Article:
Critical Review Sample Essay On Career
Here is a sample extract from a critical review of an article. Only the introduction and conclusion are included. We thank Suwandi Tijia for allowing us to use his critical review in this resource.
 A Critical Review of Goodwin et al, 2000, 'Decision making in Singapore and Australia: the influence of culture on accountants’ ethical decisions', Accounting Research Journal, vol.13, no. 2, pp 22-36.
 Using Hofstede’s (1980, 1983 and 1991) and Hofstede and Bond’s (1988) five cultural dimensions, Goodwin et al (2000) conducted  a study on the influence of culture on ethical decision making between two groups of accountants from Australia and Singapore. This research aimed to provide further evidence on the effect of cultural differences since results from previous research have been equivocal.  The study reveals that accountants from the two countries responded differently to ethical dilemmas in particular when the responses were measured using two of the five cultural dimensions. The result agreed with the prediction since considerable differences existed between these two dimensions in Australians and Singaporeans (Hofstede 1980, 1991).  However the results of the other dimensions provided less clear relationships as the two cultural groups differed only slightly on the dimensions.  To the extent that this research is exploratory, results of this study provide insights into the importance of recognising cultural differences for firms and companies that operate in international settings. However several limitations must be considered in interpreting the study findings.
 In summary, it has to be admitted that the current study is  still far from being conclusive.  Further studies must be undertaken, better measures must be developed, and larger samples must be used to improve our understanding concerning the exact relationship between culture and decision making. Despite some deficiencies in methodology, to the extent that this research is exploratory i.e. trying to investigate an emerging issue, the study has provided some insights to account for culture in developing ethical standards across national borders.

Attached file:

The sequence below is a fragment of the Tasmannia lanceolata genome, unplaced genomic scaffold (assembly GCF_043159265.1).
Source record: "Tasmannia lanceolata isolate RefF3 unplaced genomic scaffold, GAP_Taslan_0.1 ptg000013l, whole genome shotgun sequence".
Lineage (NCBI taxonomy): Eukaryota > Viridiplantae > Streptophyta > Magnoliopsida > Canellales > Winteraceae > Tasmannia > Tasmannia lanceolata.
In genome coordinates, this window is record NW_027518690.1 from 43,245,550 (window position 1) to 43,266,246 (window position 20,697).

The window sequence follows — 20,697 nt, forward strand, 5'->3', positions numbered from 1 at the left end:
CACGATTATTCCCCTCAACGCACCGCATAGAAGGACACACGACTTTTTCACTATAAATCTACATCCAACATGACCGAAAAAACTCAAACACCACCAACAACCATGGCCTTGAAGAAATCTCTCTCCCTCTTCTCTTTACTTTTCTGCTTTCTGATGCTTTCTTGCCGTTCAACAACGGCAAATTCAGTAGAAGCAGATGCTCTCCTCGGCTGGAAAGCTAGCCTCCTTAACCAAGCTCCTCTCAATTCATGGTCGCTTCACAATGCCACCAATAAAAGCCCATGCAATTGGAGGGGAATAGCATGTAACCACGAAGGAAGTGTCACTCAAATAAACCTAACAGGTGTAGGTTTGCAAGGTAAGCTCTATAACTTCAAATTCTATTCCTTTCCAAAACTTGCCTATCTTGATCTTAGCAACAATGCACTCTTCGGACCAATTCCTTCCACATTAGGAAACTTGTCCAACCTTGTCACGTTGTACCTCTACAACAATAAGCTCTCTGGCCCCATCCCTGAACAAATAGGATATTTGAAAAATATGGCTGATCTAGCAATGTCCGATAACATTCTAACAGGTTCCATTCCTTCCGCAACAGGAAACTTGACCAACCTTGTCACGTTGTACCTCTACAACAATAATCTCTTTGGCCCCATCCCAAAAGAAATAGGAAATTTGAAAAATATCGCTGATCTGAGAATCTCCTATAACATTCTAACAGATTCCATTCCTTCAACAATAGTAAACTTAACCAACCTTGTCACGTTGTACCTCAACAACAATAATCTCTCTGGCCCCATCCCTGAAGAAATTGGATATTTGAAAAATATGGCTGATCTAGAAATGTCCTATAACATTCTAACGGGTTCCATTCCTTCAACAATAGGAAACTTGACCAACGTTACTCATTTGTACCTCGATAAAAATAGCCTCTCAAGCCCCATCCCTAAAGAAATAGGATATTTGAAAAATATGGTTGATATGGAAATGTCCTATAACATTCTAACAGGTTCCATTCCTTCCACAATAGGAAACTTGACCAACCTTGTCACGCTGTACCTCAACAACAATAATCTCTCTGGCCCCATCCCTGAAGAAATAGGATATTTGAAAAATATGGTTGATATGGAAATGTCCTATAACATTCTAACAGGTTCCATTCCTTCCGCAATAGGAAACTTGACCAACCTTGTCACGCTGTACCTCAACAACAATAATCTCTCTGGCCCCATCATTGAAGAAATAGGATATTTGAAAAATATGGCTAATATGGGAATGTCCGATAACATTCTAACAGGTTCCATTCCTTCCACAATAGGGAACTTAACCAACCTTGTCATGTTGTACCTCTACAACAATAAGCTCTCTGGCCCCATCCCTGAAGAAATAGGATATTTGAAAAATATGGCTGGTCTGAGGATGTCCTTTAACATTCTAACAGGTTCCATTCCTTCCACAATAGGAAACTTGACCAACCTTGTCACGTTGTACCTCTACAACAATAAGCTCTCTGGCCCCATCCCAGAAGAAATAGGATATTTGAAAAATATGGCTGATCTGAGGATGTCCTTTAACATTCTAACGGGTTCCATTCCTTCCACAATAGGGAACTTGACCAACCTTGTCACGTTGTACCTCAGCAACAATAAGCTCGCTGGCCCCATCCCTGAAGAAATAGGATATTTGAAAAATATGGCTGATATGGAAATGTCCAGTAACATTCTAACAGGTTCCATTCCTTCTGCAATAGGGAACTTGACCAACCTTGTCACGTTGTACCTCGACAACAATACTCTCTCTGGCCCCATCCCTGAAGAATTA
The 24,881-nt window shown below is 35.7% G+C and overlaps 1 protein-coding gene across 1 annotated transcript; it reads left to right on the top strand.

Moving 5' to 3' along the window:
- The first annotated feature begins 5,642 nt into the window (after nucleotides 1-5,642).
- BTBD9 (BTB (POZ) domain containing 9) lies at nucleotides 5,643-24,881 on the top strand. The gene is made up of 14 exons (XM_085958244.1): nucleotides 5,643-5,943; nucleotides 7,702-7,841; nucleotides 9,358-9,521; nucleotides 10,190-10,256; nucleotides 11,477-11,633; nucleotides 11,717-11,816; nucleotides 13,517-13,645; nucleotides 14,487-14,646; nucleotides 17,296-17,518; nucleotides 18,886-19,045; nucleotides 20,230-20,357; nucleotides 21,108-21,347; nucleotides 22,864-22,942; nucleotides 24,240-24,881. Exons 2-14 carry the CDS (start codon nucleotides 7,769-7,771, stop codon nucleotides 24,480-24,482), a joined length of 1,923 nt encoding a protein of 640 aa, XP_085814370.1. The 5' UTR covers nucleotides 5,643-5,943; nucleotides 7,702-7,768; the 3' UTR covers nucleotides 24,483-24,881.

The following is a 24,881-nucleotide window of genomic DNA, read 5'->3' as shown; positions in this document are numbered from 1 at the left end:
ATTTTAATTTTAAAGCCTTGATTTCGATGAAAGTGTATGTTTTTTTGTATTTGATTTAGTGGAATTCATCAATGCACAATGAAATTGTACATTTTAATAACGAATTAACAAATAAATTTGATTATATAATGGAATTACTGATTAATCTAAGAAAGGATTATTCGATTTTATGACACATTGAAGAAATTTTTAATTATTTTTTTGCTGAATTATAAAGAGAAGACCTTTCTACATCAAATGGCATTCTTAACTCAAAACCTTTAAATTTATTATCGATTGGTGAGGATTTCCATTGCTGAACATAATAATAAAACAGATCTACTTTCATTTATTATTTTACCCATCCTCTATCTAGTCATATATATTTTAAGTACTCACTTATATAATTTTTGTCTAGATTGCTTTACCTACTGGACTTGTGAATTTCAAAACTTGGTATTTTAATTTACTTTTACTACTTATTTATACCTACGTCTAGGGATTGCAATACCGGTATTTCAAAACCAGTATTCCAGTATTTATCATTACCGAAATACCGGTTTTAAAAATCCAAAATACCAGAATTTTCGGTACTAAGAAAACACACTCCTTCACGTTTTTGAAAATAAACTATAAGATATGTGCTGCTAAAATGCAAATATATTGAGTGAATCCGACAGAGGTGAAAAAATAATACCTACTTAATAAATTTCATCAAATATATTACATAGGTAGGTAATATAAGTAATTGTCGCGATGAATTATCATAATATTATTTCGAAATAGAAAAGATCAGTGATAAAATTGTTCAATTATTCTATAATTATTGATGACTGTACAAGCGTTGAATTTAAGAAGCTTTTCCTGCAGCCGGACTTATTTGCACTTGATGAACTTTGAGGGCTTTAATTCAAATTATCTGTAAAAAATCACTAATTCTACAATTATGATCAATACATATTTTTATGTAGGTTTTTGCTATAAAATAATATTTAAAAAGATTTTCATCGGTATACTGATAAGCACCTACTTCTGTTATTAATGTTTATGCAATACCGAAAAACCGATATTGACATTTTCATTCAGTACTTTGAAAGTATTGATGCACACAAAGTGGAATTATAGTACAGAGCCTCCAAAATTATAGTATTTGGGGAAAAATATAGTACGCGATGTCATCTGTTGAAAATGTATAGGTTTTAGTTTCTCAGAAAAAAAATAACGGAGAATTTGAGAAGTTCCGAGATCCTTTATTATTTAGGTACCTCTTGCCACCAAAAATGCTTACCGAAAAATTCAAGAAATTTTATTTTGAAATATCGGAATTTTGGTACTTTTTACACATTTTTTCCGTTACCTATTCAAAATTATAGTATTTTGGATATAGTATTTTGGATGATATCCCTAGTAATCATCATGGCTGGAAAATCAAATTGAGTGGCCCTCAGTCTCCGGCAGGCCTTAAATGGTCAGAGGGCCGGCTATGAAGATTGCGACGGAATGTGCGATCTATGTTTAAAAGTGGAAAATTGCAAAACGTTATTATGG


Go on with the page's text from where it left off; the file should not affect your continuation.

Title and bibliographic details of the text
 Reporting verbs
 Presents the aim/purpose of the article and Key findings
 Sentence themes focus on the text
 Transition signals provide structure and coherence
 Reviewer ’s judgement
 Conclusion summarises reviewer’s judgement
 Modality used to express certainty and limit overgeneralising
 Offers recommendations
 Concessive clauses assist in expressing a mixed response
 Qualifies reviewer’s judgement
Language features of the critical review
1. Reporting verbs and phrases
These are used to tell the reader what the author thinks or does in their text.
Komisar begins his article claiming that the new teaching machines represent a new kind of encounter.1
Modal verbs and other expressions are used to express degrees of certainty and probability (from high to low). Writers use modality to present ideas as opinions rather than facts.
The word ‘theory’ has an honorific status. … The same could probably be said for ‘practice’. 1
3. Conceding (Concessive clauses)